His uncle Peter, a law professor, was an assistant secretary of the Health and Human Services Department in the Clinton administration before resigning to protest a law that required welfare recipients to work. His father, Daniel, is a civil rights attorney specializing in employment discrimination; his mother, Toby, is a lawyer who focuses on preventing abuse in nursing homes.
“There’s a spirit of righteous indignation” about Edelman, said Terence Ross, a partner at Crowell & Morning in Washington, who has hired the professor as an expert witness.
Edelman’s valedictory high school address in 1998 urged classmates “to embrace our technological future.” Fascinated by the Microsoft antitrust trial, he snagged a summer job before attending Harvard at its Berkman Center for Internet and Society, which ultimately led to his work as the NFL and ACLU expert witness.
William Iverson, outside counsel for the NFL, said Edelman helped win a court injunction stopping unauthorized Internet broadcasting of games just a week before the Super Bowl.
Edelman’s youth posed an unusual challenge for opposing counsel, Iverson said.
“How do you attack a 19-year-old whiz kid without looking like a bully or an idiot?” he asked.
At Harvard, Edelman graduated summa cum laude and Phi Beta Kappa, and wrote his senior thesis on how Amazon.com Inc.’s recommendations affect book sales. After earning his law degree and economics doctorate, he joined the business school faculty in 2007. He teaches a popular course called “The Online Economy: Strategy and Entrepreneurship.”
Along with scholarly research on subjects such as the scarcity of Internet addresses, Edelman has thrown many darts at businesses, large and small.
In various articles and blogs over the years, Edelman has said Google discourages advertisers from using competitors, favors its own services during searches and has tracked browsing even after users have sought to disable the feature.
In 2010, after Edelman criticized Google in an appearance at an Association of National Advertisers conference, the group’s head sent an e-mail to attendees, apologizing that his group didn’t disclose that the professor was a paid Microsoft consultant. The next year, Google publicly said Edelman had a bias because he was “a longtime paid consultant for Microsoft.”
Edelman’s “only bias is toward protecting consumers from cybercriminals and other shady characters online,” said Jack Evans, a Microsoft spokesman. Edelman is “certainly transparent” about having the company as a client, Evans said.
Edelman published a blog post yesterday called “Secret Ties in Google’s ‘Open’ Android.” Little-known contract restrictions show that, to obtain Google mobile phone applications, manufacturers “agree to install all the apps” that the company specifies, “with the prominence” that it requires, he wrote. At the top, his disclosure reads, “I serve as a consultant to various companies that compete with Google.”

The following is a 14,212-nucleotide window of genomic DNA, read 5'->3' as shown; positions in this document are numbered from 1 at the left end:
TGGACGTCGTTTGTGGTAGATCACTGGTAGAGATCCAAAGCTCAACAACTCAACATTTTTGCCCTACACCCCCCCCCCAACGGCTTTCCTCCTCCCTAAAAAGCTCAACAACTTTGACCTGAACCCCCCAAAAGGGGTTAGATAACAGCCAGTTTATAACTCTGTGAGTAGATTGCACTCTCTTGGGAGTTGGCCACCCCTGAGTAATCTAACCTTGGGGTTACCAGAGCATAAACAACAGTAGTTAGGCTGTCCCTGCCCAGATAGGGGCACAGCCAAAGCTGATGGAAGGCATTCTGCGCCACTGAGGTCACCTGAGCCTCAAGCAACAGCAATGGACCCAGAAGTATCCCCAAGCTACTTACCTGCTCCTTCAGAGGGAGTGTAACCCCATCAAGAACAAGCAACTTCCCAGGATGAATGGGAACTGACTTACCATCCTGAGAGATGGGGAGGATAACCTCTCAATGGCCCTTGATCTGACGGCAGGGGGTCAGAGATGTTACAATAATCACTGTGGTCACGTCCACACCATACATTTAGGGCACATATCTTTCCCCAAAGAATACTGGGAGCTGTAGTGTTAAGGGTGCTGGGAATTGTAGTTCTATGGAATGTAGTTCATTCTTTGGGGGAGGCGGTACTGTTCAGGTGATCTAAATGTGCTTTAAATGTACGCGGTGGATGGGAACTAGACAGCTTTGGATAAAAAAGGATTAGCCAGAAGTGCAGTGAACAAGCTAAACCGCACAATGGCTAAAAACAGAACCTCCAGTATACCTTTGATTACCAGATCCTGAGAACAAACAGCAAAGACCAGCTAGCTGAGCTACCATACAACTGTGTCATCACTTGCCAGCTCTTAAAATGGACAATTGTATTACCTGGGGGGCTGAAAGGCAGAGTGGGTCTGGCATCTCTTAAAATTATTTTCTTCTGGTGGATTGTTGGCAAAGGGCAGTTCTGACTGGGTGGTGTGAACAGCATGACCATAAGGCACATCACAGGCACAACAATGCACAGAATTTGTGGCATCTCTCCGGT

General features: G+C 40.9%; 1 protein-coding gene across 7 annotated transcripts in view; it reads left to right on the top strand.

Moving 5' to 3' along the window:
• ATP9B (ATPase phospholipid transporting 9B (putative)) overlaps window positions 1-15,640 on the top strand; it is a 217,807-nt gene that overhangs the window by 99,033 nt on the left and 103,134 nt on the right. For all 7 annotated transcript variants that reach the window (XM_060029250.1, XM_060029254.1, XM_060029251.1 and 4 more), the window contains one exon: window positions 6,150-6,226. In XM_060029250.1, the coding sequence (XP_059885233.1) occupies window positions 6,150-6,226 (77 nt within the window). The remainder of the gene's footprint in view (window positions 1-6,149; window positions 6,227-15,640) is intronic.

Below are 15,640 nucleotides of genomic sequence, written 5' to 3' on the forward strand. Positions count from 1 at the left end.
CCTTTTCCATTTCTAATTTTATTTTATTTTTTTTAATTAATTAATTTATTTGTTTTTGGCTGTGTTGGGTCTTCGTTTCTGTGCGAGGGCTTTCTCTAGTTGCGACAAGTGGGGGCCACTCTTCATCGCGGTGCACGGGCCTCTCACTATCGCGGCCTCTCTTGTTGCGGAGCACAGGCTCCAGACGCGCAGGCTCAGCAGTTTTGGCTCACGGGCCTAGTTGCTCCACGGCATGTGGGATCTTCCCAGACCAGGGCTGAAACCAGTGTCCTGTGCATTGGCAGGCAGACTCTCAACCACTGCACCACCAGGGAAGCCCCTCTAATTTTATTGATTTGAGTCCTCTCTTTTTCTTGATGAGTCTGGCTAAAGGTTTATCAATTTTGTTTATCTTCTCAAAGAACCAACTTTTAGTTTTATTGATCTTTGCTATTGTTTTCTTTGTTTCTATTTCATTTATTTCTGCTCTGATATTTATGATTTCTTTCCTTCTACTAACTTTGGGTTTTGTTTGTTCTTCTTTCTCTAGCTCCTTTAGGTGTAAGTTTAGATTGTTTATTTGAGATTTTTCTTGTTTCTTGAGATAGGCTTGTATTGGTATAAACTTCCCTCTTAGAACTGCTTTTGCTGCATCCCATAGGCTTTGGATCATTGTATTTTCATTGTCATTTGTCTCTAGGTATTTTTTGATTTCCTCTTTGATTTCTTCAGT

Google spokeswoman Niki Christoff declined to comment.
Edelman has also taken Facebook to task, revealing in 2010 that the social network leaked user names and other personal details to advertisers. At the time, the company called it an “oversight” that it “quickly fixed.” A Facebook spokesman declined further comment.
Edelman’s greatest attention has come from fighting “adware” and “spyware” — software planted stealthily on customers’ computers. He looks for companies that use it to generate fake Internet traffic, defrauding advertisers, as well as to generate pop-up ads, some pornographic.
In 2006, after Edelman wrote about Zango Inc., an Internet advertising outfit, the company agreed to pay $3 million to settle an FTC complaint that it used unfair and deceptive methods to put advertising software on consumers’ computers. Blinkx uses Zango’s software, Edelman said in his Jan. 28 blog post that led to the shares’ collapse.
David Vladeck, former director of the FTC’s consumer-protection bureau, said his agency also followed his work and sought out his advice. Now a Georgetown University law professor, Vladek groups Edelman with a small cohort of Internet activists and technical experts, including Ashkan Soltani and Stanford University’s Jonathan Mayer, both known for their crusades for consumer privacy.
To this list, Edelman would add his friend Aaron Swartz, the programmer and free-information activist who killed himself last year while facing charges that he broke into the Massachusetts Institute of Technology’s network to download millions of research articles. Edelman and Swartz worked at Harvard’s Berkman center and were protégés there of legal scholar Lawrence Lessig.
Edelman won’t temper his corporate investigations as his tenure case nears, he said.
“I am who I am,” he said. “I can’t stop being me.”